By Jerry Okungu
October 3 2012
Finally the Al Shabaab terrorist group was forced to flee Kismayu their stronghold after heavy bombardment by the combined forces of Kenya Defense Forces, the African Union allied forces and the Somali national military.
Early reports indicated that after suffering heavy casualties, a good chunk of the terrorist militia surrendered to the allied forces as the rest fled into the forests north of Kismayu.
After one year of intense campaigns by Kenya’s defence forces, their dream of the ultimate prize – that of capturing the terrorists’ life line was realized.
Whereas celebrations are in order for this blow to the terrorists that have continued to cause havoc in East Africa- more so in Kenya, Uganda and inside Somalia, there is need for caution by the governments of the region and the military commanders operating inside Somalia.
Fighting ragtag militias is never an easy task. They have a way of mutating depending on circumstances and reemerging under other names from time to time while their murderous and destructive missions remain the same.
History is awash with examples where well armed regular armies have expereienced long periods of resistance from seemingly weaker outfits.
The Sudan mighty army with its airpower bombed South Sudan for two decades without achieving a military victory. It was dialogue and reason that finally succeeded when John Garang of the SPLA and Omar El Bashir of the Sudan government signed a Peace Accord in Nairobi in 2005.
The Al Shabaab fleeing Kismayu and disappearing into the forests of Somalia reminded me of Joseph Kony of the Lords Resistance Army that had engaged Ugandan forces for decades in Northern Uganda. Though their forces dwindled as the war dragged on, it was clear that that there was no outright victory for the Ugandan Armed Forces that ideally should have ended in capturing renegade Kony and his top commanders.
It was after Museveni realized that military might alone would not bring Kony to his knees that he chose a few years ago to use the South Sudan leaders to negotiate peace with Kony. However, because at that time Kony had been indicted for crimes against humanity, the amnesty offered by the Kampala regime did not look atttractive. It was the reason the peace accord failed. It is the reason Kony is still roaming the wilds of neighboring forests uncaptured and unpunished.
Military might alone has never won an outright victory against faceless militias that thrive on surprise attacks, terrorist bombings and suicide attacks. In more ways than one, terrorists thrive on inflicting casualties on unarmed civilians to cause discomfort to the governments they fight. The publicity that accompanies such bloody attacks are what the so called defenders of their faith cherish.
In the early 1990s when the seeds of Somali disintegration were planted following the ouster of President Siad Barre, the American marines were humiliated by the Somali ragtag militias. With the downing of American military choppers inside Mogadishu, the marines took off leaving starving Somalis to their own fate.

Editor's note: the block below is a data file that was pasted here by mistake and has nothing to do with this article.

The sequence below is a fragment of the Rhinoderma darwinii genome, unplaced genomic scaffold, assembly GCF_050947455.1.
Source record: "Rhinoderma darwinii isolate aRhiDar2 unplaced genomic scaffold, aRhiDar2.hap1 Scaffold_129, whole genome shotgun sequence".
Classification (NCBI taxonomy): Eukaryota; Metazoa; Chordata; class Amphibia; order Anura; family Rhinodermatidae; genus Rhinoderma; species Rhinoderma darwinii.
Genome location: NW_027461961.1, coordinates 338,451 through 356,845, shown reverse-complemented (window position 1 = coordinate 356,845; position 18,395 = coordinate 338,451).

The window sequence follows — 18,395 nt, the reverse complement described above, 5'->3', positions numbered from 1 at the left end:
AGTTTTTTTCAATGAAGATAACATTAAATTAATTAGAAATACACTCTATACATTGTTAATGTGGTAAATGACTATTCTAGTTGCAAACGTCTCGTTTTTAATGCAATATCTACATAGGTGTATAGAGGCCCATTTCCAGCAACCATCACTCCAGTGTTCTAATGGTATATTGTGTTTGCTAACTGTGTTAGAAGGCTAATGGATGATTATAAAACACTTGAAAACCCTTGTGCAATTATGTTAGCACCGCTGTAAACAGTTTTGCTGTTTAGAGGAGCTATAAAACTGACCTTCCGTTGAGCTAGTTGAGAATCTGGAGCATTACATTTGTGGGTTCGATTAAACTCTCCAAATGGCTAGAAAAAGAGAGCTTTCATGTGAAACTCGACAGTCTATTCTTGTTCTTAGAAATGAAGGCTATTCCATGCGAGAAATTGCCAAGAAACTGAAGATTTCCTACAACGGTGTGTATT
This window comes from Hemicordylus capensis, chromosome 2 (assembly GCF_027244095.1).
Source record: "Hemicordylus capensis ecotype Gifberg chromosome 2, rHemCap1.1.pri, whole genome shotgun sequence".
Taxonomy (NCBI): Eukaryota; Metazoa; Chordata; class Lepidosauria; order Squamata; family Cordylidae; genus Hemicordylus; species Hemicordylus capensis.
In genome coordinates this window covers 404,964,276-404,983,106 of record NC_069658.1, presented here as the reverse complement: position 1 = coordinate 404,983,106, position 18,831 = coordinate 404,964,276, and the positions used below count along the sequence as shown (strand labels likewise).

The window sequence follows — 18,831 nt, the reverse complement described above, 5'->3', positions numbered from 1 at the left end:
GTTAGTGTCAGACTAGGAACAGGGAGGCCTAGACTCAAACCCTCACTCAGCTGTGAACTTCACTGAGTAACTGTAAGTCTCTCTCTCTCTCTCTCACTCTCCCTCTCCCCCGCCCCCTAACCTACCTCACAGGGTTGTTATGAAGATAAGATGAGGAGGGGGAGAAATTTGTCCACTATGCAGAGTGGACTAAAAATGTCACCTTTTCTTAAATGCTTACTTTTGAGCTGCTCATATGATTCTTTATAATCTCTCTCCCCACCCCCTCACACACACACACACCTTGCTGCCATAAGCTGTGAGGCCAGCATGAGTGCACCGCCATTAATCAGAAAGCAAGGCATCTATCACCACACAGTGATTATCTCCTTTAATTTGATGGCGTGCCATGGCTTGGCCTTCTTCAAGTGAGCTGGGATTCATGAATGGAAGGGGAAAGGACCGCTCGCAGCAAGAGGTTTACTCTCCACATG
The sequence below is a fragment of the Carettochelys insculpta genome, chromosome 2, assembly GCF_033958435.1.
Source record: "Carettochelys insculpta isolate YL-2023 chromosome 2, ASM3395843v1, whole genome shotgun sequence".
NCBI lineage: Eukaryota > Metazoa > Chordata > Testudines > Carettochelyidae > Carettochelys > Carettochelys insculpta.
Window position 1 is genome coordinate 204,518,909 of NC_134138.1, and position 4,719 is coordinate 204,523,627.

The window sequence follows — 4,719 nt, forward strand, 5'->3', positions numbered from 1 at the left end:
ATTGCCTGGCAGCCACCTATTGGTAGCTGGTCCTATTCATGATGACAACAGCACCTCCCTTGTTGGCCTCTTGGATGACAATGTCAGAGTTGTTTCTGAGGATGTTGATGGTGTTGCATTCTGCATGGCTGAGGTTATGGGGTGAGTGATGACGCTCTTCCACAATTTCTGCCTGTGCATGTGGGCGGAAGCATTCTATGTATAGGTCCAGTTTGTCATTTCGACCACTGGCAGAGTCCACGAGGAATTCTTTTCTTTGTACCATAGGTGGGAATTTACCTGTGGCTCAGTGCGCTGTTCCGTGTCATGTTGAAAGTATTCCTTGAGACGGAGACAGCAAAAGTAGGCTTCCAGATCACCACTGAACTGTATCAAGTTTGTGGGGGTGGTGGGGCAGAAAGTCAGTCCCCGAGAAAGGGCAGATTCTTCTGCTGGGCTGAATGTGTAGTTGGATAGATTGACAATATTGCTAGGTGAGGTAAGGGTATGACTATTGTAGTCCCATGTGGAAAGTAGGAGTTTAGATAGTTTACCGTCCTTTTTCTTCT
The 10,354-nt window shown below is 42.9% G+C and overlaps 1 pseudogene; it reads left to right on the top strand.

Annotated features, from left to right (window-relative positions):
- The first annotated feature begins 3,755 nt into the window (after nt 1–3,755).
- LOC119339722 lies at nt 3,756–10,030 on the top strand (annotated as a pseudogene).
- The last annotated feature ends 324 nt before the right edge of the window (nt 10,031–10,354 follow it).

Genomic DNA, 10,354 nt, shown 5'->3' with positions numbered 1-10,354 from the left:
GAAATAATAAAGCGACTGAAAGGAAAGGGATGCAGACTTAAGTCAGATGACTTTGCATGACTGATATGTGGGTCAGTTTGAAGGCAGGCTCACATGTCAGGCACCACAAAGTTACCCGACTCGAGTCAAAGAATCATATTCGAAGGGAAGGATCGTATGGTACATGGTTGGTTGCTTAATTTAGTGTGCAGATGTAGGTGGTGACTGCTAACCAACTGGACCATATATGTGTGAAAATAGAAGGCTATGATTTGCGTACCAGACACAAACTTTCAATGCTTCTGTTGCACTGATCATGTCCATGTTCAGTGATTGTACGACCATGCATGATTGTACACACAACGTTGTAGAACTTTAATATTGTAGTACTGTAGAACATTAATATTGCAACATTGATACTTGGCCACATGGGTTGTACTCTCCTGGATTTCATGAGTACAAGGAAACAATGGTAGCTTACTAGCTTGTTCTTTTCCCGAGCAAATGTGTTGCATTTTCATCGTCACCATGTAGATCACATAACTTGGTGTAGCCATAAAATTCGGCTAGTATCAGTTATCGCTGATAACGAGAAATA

Soon after the terrorist bombing of the twin towers in New York , now known as the 9/11 in 2001, America declared war on Osama Bin Laden together with nations that were considered bastions of terrorist organizations. Such nations were identified as Iraq and Afghanistan.
Under normal circumstances, one would have expected that American forces against Iraq and Afghanistan would take just days or at most weeks to conclude. However, a decade later, the mighty U.S Army is still in the trenches fighting the Talibans and Al Qeida forces both inside Baghdad and Kabul. The American aerial fire power accompanied by sophisticated technoligical warfare failed to yield quick results.
In fact the American experiences in Iraq and Afghanistan follow a clear historical pattern when it comes to dealing with informal fighters. The wars in Vietnam, Cambodia and the USSR experience in Afghanistan in the early 1980s are just but a few examples.
In Somalia, there are signs that this pattern will be followed to the letter. Already there are signs that a good number of diehard jihads have melted into the general population. And since they have no uniforms or distinct signs to be identified with, they will obviously pass for ordinary Somalis in the streets of Mogadishu, Kismayu and any other towns they have been dislodged from. More importantly, their connections with more established terrorist groups like the Al QEIDA cannot be underrated, after all the Al Qeida have been the Al Shabaab’s main financiers and trainers.
It is this reality that the African Union, governments in the East African region and especially Kenya must confront, budget for and get ready for. Our forces must be psychologically and materially prepared for the long haul, a war that should last between 10 and 15 years to give room for young Somalis to be weaned out of the war mentality. The Somali generation that was born and grew up in a culrure of violence must be rehabilitated and reorientated to lead normal lives away from piracy and other criminal activities.
The international community must support the young Somali government to reconcile the Somali nation. This support must come in tangible forms. Schools must be rebuilt,infrastructure repaired, hospitals built and food production and commercial activity must resume in order to stabilize Somalia. If Somaliland has done it for the last 20 years, surely Somalia can do it too.